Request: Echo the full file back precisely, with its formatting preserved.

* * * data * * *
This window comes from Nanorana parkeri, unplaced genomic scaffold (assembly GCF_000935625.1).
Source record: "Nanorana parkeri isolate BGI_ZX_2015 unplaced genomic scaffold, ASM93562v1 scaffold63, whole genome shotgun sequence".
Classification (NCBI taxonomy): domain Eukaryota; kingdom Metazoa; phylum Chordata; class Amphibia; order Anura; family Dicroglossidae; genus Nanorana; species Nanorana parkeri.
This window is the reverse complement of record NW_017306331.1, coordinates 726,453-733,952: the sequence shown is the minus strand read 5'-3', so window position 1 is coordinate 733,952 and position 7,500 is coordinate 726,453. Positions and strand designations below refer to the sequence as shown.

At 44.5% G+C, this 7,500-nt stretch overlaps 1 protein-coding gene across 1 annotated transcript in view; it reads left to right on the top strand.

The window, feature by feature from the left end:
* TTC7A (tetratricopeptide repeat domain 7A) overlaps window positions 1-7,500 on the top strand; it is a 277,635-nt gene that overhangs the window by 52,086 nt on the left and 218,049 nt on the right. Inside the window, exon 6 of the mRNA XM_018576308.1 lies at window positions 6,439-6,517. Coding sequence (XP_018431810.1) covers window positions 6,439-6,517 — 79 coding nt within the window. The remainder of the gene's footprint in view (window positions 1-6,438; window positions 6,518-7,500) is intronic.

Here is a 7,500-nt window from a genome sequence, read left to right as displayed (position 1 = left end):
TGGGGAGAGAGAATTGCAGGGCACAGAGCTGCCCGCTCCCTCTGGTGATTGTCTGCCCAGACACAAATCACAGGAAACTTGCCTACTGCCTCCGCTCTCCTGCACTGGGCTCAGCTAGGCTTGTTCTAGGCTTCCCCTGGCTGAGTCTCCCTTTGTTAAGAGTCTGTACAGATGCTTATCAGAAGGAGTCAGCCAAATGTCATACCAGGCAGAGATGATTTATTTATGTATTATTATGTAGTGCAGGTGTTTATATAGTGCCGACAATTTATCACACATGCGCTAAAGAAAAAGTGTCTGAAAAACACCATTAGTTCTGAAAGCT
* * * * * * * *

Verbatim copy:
This window comes from Nanorana parkeri, unplaced genomic scaffold (assembly GCF_000935625.1).
Source record: "Nanorana parkeri isolate BGI_ZX_2015 unplaced genomic scaffold, ASM93562v1 scaffold63, whole genome shotgun sequence".
Classification (NCBI taxonomy): domain Eukaryota; kingdom Metazoa; phylum Chordata; class Amphibia; order Anura; family Dicroglossidae; genus Nanorana; species Nanorana parkeri.
This window is the reverse complement of record NW_017306331.1, coordinates 726,453-733,952: the sequence shown is the minus strand read 5'-3', so window position 1 is coordinate 733,952 and position 7,500 is coordinate 726,453. Positions and strand designations below refer to the sequence as shown.

At 44.5% G+C, this 7,500-nt stretch overlaps 1 protein-coding gene across 1 annotated transcript in view; it reads left to right on the top strand.

The window, feature by feature from the left end:
* TTC7A (tetratricopeptide repeat domain 7A) overlaps window positions 1-7,500 on the top strand; it is a 277,635-nt gene that overhangs the window by 52,086 nt on the left and 218,049 nt on the right. Inside the window, exon 6 of the mRNA XM_018576308.1 lies at window positions 6,439-6,517. Coding sequence (XP_018431810.1) covers window positions 6,439-6,517 — 79 coding nt within the window. The remainder of the gene's footprint in view (window positions 1-6,438; window positions 6,518-7,500) is intronic.

Here is a 7,500-nt window from a genome sequence, read left to right as displayed (position 1 = left end):
TGGGGAGAGAGAATTGCAGGGCACAGAGCTGCCCGCTCCCTCTGGTGATTGTCTGCCCAGACACAAATCACAGGAAACTTGCCTACTGCCTCCGCTCTCCTGCACTGGGCTCAGCTAGGCTTGTTCTAGGCTTCCCCTGGCTGAGTCTCCCTTTGTTAAGAGTCTGTACAGATGCTTATCAGAAGGAGTCAGCCAAATGTCATACCAGGCAGAGATGATTTATTTATGTATTATTATGTAGTGCAGGTGTTTATATAGTGCCGACAATTTATCACACATGCGCTAAAGAAAAAGTGTCTGAAAAACACCATTAGTTCTGAAAGCT